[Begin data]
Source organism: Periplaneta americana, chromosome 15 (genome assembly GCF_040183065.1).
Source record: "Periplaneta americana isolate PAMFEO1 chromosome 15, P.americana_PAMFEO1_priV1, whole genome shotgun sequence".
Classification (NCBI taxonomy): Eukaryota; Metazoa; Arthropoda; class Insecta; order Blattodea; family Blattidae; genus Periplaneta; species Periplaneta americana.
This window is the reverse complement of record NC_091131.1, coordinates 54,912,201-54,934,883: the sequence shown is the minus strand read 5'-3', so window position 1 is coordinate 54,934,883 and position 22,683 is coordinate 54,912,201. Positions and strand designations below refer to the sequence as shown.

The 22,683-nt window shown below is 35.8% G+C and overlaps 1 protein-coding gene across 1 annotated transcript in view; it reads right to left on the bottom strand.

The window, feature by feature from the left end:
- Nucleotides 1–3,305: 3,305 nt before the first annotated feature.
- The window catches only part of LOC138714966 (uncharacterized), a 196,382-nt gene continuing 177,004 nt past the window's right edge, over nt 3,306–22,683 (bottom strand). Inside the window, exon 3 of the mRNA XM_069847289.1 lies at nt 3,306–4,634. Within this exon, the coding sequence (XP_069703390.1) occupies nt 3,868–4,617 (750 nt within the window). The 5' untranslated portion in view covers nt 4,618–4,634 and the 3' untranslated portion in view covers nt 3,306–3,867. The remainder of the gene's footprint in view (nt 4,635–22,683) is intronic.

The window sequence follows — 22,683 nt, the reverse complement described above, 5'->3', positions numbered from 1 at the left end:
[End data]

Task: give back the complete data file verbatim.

Source organism: Periplaneta americana, chromosome 15 (genome assembly GCF_040183065.1).
Source record: "Periplaneta americana isolate PAMFEO1 chromosome 15, P.americana_PAMFEO1_priV1, whole genome shotgun sequence".
Classification (NCBI taxonomy): Eukaryota; Metazoa; Arthropoda; class Insecta; order Blattodea; family Blattidae; genus Periplaneta; species Periplaneta americana.
This window is the reverse complement of record NC_091131.1, coordinates 54,912,201-54,934,883: the sequence shown is the minus strand read 5'-3', so window position 1 is coordinate 54,934,883 and position 22,683 is coordinate 54,912,201. Positions and strand designations below refer to the sequence as shown.

The 22,683-nt window shown below is 35.8% G+C and overlaps 1 protein-coding gene across 1 annotated transcript in view; it reads right to left on the bottom strand.

The window, feature by feature from the left end:
- Nucleotides 1–3,305: 3,305 nt before the first annotated feature.
- The window catches only part of LOC138714966 (uncharacterized), a 196,382-nt gene continuing 177,004 nt past the window's right edge, over nt 3,306–22,683 (bottom strand). Inside the window, exon 3 of the mRNA XM_069847289.1 lies at nt 3,306–4,634. Within this exon, the coding sequence (XP_069703390.1) occupies nt 3,868–4,617 (750 nt within the window). The 5' untranslated portion in view covers nt 4,618–4,634 and the 3' untranslated portion in view covers nt 3,306–3,867. The remainder of the gene's footprint in view (nt 4,635–22,683) is intronic.

The window sequence follows — 22,683 nt, the reverse complement described above, 5'->3', positions numbered from 1 at the left end: